Celebrating the fact that June is American Humane Association Adopt a Cat Month, this column is devoted to your cat questions.
Q: I don't believe in declawing. My husband wants me to declaw a kitten we recently adopted from a shelter. For starters, the shelter contract specifies that we never declaw. My husband says, 'How will they know?" What do you think? -- S.K., Cyberspace
A: Legal issues aside, simply show this column to your husband. No doubt an open-minded and smart man, after reading it he will agree with you.
A declaw (called an onychectomy) is an irreversible surgical procedure. A cat's toe has three bones; the claw grows from the end of the last bone. In declawing, the veterinarian amputates the end section of that last bone, which contains the growth plate, along with the nail. Simply put, a declaw is an amputation.
Ask your husband to bend his finger at the last joint. This is where a declaw surgery is done.
We know that people who've lost limbs "feel" phantom pain for years, or even a lifetime. No one knows if the same is true for cats. Some studies do suggest declawed cats are more prone to behavioral problems (though other studies disagree).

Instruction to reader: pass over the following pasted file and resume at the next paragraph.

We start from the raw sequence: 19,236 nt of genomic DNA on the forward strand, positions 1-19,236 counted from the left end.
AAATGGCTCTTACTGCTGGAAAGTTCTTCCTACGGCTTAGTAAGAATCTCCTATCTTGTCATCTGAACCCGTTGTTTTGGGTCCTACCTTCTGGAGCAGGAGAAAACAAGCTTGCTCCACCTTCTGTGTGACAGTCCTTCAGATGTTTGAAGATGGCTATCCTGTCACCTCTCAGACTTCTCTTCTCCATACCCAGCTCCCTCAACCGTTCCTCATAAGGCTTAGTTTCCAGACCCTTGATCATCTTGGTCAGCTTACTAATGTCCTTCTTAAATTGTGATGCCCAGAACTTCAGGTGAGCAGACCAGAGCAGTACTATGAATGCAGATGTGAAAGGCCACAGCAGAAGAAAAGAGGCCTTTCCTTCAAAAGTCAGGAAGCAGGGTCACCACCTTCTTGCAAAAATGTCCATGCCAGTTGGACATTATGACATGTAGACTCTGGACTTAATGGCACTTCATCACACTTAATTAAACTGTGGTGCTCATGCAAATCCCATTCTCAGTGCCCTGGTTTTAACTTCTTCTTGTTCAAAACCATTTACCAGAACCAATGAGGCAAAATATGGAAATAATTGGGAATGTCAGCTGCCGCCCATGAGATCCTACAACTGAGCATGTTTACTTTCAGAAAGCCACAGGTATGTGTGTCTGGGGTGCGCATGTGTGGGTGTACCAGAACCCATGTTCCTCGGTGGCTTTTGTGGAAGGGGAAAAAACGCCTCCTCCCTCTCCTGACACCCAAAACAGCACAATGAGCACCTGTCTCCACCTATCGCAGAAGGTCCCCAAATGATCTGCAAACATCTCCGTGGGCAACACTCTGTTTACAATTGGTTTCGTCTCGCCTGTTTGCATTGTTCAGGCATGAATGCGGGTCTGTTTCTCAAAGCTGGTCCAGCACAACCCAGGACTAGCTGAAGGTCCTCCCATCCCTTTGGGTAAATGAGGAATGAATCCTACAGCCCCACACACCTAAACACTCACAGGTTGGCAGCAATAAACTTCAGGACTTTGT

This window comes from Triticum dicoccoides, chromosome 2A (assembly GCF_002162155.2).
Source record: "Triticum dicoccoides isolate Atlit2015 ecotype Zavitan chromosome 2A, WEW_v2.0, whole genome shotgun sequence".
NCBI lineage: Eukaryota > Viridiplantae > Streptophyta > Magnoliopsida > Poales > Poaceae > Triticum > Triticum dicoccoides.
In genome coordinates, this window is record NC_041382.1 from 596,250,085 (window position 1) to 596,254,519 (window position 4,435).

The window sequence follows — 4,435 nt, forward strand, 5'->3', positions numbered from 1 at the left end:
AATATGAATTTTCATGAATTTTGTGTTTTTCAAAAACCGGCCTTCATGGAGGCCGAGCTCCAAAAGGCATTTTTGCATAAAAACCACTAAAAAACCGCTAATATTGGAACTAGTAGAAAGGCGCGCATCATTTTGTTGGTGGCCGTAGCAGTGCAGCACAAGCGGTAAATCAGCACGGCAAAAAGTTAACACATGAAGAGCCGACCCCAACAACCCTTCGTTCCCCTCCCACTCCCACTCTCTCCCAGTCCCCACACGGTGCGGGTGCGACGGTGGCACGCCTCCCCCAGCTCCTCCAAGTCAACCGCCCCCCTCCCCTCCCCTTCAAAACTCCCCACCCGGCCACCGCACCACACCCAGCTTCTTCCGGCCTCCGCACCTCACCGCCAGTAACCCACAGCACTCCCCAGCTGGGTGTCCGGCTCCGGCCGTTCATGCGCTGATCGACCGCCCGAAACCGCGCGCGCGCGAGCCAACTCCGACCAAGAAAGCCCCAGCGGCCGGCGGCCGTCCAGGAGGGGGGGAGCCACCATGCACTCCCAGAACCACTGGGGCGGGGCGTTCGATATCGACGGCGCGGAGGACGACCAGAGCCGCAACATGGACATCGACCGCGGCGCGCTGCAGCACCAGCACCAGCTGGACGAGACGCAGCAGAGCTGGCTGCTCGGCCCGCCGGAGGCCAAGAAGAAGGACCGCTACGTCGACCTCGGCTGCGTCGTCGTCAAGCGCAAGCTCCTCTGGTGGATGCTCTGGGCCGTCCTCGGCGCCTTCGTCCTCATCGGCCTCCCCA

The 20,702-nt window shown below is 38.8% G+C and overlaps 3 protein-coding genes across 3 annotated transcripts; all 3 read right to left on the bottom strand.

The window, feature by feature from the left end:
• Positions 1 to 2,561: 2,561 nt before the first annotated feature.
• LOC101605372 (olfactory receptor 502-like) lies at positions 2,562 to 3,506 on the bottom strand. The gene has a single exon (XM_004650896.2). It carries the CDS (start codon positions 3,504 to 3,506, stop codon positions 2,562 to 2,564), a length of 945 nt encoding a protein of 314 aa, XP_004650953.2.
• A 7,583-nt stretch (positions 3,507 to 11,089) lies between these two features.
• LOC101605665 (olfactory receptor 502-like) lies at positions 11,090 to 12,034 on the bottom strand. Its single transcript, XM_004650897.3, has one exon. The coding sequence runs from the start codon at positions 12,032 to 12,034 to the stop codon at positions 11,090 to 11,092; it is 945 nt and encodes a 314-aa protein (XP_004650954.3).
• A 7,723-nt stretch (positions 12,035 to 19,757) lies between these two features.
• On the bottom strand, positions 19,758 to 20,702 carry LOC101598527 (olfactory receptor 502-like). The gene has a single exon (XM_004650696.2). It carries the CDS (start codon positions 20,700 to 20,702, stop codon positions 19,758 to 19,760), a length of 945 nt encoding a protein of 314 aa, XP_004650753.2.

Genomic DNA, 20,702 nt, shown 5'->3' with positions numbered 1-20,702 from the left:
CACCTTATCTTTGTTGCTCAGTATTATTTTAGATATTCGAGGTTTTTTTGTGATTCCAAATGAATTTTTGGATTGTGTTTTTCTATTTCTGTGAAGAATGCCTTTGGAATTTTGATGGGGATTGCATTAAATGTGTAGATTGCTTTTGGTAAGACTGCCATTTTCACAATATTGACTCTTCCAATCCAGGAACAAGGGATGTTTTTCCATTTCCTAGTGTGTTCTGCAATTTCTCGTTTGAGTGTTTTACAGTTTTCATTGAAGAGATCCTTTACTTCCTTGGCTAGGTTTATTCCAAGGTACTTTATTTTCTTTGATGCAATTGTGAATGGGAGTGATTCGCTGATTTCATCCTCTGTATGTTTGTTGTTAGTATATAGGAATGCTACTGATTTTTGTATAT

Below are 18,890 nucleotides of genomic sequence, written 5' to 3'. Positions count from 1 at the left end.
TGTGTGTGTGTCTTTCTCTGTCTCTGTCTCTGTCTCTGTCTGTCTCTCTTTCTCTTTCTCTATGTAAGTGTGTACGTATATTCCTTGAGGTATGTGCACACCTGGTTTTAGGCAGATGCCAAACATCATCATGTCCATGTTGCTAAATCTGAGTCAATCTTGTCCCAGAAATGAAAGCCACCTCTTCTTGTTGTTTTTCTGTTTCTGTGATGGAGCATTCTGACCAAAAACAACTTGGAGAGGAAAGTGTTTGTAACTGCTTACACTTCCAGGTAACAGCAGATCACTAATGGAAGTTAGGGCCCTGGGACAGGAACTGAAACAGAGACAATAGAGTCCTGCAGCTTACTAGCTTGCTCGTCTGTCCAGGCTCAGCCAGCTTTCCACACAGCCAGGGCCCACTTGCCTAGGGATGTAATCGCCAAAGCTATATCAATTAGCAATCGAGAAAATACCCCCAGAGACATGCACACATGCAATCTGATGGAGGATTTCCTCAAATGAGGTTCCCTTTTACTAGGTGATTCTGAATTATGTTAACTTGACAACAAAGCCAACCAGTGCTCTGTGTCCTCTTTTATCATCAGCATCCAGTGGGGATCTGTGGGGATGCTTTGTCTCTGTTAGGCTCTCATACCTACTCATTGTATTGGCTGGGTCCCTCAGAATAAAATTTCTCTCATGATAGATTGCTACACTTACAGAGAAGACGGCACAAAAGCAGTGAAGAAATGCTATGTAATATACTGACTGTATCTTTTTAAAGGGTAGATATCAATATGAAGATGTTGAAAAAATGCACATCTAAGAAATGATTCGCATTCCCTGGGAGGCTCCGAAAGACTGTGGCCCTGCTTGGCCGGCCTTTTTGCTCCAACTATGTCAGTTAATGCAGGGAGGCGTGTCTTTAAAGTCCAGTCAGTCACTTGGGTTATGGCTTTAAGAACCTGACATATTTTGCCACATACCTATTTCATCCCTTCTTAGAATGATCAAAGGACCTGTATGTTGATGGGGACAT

As for your pet, while any cat can be "taught" how to scratch in all the right places, this is an especially easy (and fun) task with kittens. All you need are a few sturdy scratching posts and an interactive cat toy. Dangle the feather or fabric at the end of the toy at the tree, compelling your kitty to paw at it, depositing its scent on the tree in the process. Most kitties will soon go back there for a good scratch. You can also teach a cat to scratch on a post using a clicker. For more about all of this, check out a free document (which I co-authored), "Think Twice Before You Declaw," at www.stevedale.tv. Click the Kitty K tab on the left.
In my opinion, there's absolutely no reason to declaw this kitten. While shelter staff may never know you violated the terms of your contract, is that really the point? Consider why they included a "no declaw" clause in the first place; the procedure is simply not in the best interest of the kitten.
Q: My 16-year-old cat acts like he's drunk, unsure, unstable and slow. When he's done in the litter box, he falls over. He's on medicine for hyperthyroid (disease) and pancreatitis. Our veterinarian doesn't know what's wrong with Joseph, and neither does a veterinary neurologist. Could the problem be dementia? Or maybe he's dizzy. Joseph is affectionate and alert. We want the remainder of his life to be healthy and happy. Can you help? -- R.F., Clearwater, FL
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